• Make roles and responsibilities clear and visible.
  • Use email as appropriate for notification.
  • Summarize and/or index conversations of value to make them accessible to the group.
  • Monitor member activity with available tools to gauge participation and alter your facilitation strategy accordingly.
  • When activity levels drop, evaluate to ensure you have compelling reasons for participation: real work, learning, shared tasks, personal or professional development.
  • Let divergent processes flow free. Channel convergent processes.

Tips for Dealing with Difficult Situations

  • Don't be intimidated by challenges. They are learning opportunities for everyone when handled with grace.
  • Help bring learning out of friction or "creative abrasion."
  • Help people understand how they come across if others are having difficulty with them. Consider doing this offline or privately.
  • Avoid "one-upmanship" and point-by-point defenses which usually only escalate problems.
  • Use back channel email to resolve problems unless the issue involves a larger group.
  • Use your administration tools (i.e., deleting posts) lightly and carefully.
  • Don't assume a lack of response means dissent or assent. Seek explicit responses.

Structural & Content Tips

  • Provide great links, resources and relevant, stimulating content to foster interaction.
  • Label topic and conference items clearly
  • Frame topic openers clearly and demonstrate the goal or purpose of the topic or thread.
  • Take into account participation from different time zones.
  • Explore the use of color and images as communication and facilitation tools.
  • Keep "conversations" in their most logical place -- social chat in social spaces, content or action specific interaction in their own spaces or topics.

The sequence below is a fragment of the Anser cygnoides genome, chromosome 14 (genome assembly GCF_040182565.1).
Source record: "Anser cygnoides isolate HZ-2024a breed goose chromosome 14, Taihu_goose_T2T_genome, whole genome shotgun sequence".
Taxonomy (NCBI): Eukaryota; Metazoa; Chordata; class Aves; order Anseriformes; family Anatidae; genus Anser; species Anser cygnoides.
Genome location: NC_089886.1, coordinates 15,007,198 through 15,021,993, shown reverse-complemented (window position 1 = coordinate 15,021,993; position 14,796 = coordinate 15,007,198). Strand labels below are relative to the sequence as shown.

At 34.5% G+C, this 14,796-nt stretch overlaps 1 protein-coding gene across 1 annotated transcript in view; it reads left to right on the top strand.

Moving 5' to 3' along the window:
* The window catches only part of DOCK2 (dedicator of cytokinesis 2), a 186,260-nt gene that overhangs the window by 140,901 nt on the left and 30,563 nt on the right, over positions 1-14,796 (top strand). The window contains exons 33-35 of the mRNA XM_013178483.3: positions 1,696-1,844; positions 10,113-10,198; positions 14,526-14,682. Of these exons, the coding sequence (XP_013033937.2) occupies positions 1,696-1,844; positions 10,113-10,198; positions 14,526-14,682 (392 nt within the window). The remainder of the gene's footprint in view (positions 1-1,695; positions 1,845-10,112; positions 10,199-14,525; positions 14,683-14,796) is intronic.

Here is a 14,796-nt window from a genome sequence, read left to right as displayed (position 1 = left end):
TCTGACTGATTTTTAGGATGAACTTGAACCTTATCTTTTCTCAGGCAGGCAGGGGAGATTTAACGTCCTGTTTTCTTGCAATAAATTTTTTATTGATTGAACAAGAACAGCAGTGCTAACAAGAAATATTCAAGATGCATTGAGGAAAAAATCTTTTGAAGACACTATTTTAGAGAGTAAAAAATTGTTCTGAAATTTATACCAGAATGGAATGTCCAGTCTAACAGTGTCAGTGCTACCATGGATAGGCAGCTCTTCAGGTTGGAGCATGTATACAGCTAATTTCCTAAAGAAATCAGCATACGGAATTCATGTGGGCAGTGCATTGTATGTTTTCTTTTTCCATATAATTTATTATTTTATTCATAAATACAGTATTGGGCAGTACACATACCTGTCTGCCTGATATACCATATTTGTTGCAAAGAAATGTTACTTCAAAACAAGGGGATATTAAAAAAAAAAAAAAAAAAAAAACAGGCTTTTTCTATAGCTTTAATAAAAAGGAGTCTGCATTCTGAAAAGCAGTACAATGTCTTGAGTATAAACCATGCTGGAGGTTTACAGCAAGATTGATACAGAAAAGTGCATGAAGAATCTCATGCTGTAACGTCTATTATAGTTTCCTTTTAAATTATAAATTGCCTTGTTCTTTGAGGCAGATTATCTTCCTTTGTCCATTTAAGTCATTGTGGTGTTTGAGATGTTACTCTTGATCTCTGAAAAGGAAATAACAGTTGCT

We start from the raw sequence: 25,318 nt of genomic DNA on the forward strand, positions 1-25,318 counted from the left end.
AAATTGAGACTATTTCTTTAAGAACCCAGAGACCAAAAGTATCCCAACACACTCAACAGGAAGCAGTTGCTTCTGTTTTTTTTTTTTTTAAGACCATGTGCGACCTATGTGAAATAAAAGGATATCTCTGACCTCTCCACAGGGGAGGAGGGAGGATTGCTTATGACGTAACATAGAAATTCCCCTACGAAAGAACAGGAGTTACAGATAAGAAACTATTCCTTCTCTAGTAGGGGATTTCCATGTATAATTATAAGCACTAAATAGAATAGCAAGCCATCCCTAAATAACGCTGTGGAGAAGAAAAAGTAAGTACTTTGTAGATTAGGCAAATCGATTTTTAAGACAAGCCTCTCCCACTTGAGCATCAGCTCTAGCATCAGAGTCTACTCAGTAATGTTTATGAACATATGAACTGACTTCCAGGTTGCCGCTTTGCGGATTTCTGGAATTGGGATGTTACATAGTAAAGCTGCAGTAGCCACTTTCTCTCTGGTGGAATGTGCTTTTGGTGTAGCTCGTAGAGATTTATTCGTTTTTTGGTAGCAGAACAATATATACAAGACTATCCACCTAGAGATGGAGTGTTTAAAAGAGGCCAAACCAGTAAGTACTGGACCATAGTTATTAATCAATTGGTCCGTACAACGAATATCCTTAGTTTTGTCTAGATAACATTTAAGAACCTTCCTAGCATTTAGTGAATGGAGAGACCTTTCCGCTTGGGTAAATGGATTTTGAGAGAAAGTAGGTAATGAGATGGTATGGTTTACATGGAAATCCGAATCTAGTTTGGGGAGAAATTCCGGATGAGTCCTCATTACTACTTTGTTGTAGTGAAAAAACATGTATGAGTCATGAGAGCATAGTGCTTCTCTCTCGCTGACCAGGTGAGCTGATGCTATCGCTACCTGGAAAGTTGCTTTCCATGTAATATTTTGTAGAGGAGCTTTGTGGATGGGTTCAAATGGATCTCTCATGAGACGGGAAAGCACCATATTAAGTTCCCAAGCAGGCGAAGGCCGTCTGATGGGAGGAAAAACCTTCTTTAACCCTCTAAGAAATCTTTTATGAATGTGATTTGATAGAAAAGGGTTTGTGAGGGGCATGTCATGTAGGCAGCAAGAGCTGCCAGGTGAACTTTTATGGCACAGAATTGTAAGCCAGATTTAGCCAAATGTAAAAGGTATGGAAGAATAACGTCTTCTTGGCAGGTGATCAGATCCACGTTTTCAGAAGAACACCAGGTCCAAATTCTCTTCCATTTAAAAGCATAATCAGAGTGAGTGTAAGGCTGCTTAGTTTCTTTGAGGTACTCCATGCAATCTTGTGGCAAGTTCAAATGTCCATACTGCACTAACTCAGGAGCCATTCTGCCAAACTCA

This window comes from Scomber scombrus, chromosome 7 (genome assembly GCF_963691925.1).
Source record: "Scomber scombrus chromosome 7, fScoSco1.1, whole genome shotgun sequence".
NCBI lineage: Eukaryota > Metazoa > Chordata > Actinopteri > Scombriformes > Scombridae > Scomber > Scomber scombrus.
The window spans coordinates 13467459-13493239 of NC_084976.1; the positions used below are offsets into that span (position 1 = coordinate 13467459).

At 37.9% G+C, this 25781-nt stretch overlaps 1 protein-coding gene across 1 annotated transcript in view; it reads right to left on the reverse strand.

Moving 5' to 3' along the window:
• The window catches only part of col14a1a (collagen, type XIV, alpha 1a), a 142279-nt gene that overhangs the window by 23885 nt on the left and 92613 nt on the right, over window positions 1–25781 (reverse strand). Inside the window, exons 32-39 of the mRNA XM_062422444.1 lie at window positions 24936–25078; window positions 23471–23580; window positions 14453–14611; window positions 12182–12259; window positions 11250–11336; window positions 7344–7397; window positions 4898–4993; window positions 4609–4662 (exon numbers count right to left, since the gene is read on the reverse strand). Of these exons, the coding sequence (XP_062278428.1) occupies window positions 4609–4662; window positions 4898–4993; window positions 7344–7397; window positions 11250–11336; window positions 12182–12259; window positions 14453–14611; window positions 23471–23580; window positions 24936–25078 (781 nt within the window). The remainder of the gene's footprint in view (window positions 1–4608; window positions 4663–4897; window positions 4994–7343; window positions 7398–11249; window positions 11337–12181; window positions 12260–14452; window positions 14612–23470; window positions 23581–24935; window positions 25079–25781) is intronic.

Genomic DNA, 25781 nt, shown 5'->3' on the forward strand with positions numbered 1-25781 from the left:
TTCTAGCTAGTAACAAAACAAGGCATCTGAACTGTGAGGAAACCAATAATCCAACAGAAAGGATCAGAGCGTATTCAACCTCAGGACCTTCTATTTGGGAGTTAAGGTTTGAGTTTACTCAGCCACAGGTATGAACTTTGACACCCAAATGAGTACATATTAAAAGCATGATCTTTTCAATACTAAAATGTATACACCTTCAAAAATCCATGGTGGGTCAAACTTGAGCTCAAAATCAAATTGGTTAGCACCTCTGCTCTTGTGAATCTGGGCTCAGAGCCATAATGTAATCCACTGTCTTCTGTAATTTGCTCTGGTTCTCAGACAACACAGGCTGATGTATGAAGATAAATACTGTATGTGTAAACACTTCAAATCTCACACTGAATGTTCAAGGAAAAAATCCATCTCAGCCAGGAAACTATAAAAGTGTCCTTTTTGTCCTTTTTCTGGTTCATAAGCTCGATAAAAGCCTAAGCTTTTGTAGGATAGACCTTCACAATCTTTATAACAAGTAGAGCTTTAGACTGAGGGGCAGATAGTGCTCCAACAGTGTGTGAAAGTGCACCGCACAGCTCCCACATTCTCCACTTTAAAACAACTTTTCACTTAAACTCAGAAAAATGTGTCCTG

• Look for participation patterns and changes in conversations.
  • Open new topics to support new threads as needed.
  • Observe the rhythm of topics and close old topics as they grow dormant.
  • Consider time-delimited events or topics to foster activity.
  • Keep the online space free from "garbage" such as duplicate posts, or disallowed content (ie. pornograpy, advertising or whatever your group norms dictate.)
  • Don't pile too much into one post. Break it up into small paragraphs or multiple posts, especially if you are dealing with more than one point or topic.
  • Don't obsess about typos. Life is too short.

One for the Road...

  • Facilitation is the combination of knowledge and practice. So practice, practice, practice.
  • Read between the lines.
  • Seek to be fair.
  • Have fun.
  • Use common sense.
  • When all else fails, ask and listen. Again. Again.


Notes from Uri Merry, Mihaela Moussou, Margaret McIntyre, Denham Grey, TJ Elliott and others from the Knowledge Ecology Work Group at http://www.co-i-l.com

Online Facilitation Classes from Wise Circle Training, including Kimberly A. Adler of the National Mentoring Partnership

http://www.fullcirc.com (Full Circle Associates)

http://www.rheingold.com (Howard Rheingold)


http://www.wwcoco.com (Sue Boettcher)

http://www.bigbangworkshops.com (Heather Duggan)

The members of the GroupFacilitation, OnlineFacilitation, and ComPrac listservs